LBMs have been incriminated in the dynamics of AIVs transmission, dissemination, and persistent circulation, thus facilitating the reassortment between different virus strains in many countries [49][50]. In LBMs, mixing of different species of birds (chickens, ducks, geese, pigeons, etc.) from different sources (wild birds, backyards, and commercial farms) creates a suitable niche for persistence and perpetuation of AIVs. In Bangladesh, live bird trading is ubiquitous, and LBMs distribute 95% of the total poultry meat and egg retails [38]. Birds are mostly traded alive because of cultural and religious preferences for consuming freshly slaughtered poultry. There is an apparent lack of processed meat marketing facilities and cold chains, particularly among rural households [51]. LBMs in rural Bangladesh often do not provide even a minimum level of biosecurity and lack proper disinfection and sanitation procedures. Before finally sold in LBMs, birds often move through a complex trading network of peripheral rural markets via several transshipment stations to wholesalers in city markets, thereby increasing risks for AIV spread and transmission to humans (Figure 1). Since 2008, several subtypes of AIVs, including, predominantly, HPAIV H5N1 and LPAIV H9N2, have been isolated from LBMs in Bangladesh [34][35][36][50]. Unhygienic slaughtering processes at LBMs bear increased risks of zoonotic transmissions [34][50], but actual virus transmission to LBM workers as evidenced by seroconversion was scarce [52]. Yet, LBMs remain a very important target to understand and intercept the local circulation of AIVs in domestic poultry in Bangladesh and to identify and combat risk factors in zoonotic transmission. The outbreak frequency of endemic HPAI H5N1 and LPAI H9N2 has increased due to increased poultry production, characterized by a mélange of various, highly fragmented rearing systems and marketing chains [53], as elucidated above.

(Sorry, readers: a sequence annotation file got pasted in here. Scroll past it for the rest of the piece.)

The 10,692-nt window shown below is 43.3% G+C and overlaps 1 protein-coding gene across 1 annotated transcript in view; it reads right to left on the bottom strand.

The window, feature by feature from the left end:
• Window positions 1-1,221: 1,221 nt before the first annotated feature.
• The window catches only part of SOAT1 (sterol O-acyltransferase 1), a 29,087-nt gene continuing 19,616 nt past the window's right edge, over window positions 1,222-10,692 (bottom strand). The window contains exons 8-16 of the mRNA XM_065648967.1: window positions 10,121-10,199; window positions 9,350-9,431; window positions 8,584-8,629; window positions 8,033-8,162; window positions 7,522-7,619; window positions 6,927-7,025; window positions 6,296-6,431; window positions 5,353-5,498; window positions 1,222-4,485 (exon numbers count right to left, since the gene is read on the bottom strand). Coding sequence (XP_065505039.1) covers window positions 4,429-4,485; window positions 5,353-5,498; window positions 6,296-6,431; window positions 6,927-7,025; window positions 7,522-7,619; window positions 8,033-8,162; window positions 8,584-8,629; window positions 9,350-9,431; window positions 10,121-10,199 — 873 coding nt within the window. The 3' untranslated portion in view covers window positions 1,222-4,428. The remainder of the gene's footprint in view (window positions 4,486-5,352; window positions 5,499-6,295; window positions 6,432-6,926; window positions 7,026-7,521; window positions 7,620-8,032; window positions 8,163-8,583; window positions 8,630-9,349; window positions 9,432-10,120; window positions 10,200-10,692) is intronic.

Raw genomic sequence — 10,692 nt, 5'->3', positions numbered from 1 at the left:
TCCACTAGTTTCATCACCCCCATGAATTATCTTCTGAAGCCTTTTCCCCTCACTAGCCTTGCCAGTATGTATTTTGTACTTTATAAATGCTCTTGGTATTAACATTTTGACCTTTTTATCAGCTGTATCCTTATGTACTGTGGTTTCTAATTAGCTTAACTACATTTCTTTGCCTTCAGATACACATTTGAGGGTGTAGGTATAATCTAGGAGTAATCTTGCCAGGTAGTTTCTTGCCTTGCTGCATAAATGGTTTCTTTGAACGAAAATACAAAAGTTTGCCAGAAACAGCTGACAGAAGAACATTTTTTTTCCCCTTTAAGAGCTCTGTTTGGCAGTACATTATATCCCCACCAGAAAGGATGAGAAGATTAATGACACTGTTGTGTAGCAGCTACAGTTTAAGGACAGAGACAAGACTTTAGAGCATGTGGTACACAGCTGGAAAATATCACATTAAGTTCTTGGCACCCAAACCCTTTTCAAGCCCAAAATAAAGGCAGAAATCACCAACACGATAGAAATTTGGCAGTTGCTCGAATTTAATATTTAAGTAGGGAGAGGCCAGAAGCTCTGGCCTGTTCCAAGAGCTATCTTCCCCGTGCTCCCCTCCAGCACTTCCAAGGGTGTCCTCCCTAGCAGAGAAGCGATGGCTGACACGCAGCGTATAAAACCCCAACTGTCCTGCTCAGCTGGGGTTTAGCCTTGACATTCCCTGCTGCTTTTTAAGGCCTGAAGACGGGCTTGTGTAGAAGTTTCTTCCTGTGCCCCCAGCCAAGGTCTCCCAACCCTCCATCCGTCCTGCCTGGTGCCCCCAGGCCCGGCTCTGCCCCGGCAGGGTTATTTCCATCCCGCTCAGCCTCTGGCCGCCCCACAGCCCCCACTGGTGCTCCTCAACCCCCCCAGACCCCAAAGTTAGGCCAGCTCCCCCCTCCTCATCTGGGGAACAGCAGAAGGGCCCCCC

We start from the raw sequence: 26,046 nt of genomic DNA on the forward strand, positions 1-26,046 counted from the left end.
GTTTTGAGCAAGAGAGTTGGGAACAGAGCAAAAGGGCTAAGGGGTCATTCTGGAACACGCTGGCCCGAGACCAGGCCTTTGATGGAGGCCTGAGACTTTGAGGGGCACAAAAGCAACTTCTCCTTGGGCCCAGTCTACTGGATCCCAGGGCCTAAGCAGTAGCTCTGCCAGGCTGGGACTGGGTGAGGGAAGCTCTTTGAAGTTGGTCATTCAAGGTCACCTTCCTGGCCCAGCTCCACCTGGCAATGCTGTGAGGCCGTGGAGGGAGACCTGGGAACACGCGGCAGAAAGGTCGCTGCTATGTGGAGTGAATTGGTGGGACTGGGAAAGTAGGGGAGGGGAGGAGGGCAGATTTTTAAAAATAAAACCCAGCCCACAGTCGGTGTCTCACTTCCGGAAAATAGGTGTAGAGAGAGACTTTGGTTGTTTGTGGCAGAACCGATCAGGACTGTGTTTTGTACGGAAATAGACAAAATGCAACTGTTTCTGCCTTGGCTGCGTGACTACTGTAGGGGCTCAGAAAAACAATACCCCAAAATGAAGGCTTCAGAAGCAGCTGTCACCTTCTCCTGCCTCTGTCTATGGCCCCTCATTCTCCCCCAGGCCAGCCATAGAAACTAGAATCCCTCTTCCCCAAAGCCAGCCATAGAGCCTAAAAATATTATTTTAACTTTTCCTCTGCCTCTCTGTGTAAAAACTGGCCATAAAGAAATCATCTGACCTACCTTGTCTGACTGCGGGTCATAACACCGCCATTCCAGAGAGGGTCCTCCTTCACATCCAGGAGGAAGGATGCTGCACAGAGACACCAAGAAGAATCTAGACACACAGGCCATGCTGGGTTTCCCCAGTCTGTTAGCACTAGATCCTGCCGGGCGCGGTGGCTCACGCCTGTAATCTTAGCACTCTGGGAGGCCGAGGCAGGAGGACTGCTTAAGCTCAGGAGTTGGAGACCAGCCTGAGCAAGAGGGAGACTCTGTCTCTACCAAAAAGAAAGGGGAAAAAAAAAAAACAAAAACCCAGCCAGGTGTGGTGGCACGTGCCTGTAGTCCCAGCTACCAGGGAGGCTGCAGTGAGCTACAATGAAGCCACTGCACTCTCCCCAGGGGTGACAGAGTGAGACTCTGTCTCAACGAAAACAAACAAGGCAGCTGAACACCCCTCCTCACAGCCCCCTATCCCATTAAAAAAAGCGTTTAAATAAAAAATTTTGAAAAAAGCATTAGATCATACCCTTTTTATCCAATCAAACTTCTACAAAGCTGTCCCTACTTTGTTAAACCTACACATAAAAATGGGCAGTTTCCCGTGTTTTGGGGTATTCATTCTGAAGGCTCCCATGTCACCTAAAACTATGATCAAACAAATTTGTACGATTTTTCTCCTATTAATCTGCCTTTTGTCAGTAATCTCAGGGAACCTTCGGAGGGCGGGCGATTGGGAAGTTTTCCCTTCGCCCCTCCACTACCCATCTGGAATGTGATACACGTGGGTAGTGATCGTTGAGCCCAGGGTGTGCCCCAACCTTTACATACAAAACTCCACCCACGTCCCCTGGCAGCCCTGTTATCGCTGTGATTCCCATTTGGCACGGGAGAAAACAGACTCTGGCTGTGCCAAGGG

3.3. Virus Transmission and Risk Factors

Droplet, aerosol, faeco-oral, and direct or indirect contact with contaminated materials are widely described modes of transmission of AIVs [54]. Transmission risks increase depending on host susceptibility and viral load in the environment, as well as on distance between and frequency of contacts [55]. In Bangladesh, the domestic duck is currently considered as the most important epidemiological factor associated with AIV transmission between wild birds and other poultry [22][56]. Low awareness among the raisers of backyard poultry of the zoonotic properties of AIV, neglected practice of biosecurity measures, and the close living arrangements of poultry and rural human populations lodge them at the highest risk for zoonotic transmission [27]. HPAI H5N1 and LPAI H9N2 outbreaks cause enormous losses to small scale poultry producers [57]. Safe disposal of litter and fallen animals pose further severe problems. Untreated poultry litters are being used as fertilizer on agricultural lands and as fish feed in water bodies, which may contaminate the environment and further trigger viral spreading [58]. However, large-scale commercial farms are relatively better managed and follow biosecurity recommendations, which reduces huge financial losses due to AI outbreaks [27]. Moreover, LBMs provide foraging opportunities for peri-domestic birds, such as crows, sparrows, and starlings [59]. Consequently, house crows have been found positive for HPAIV H5N1 on several occasions [60]. Moreover, no closure days for LBMs with H5 AIV-positive birds are usually decreed. Possible risk factors stratified according to poultry rearing and marketing systems in Bangladesh are listed in Table 1. Effective human-human transmission of HPAI or LPAI virus is not evident in the country, but avian–human transmission follows the close proximity of each other [27][50].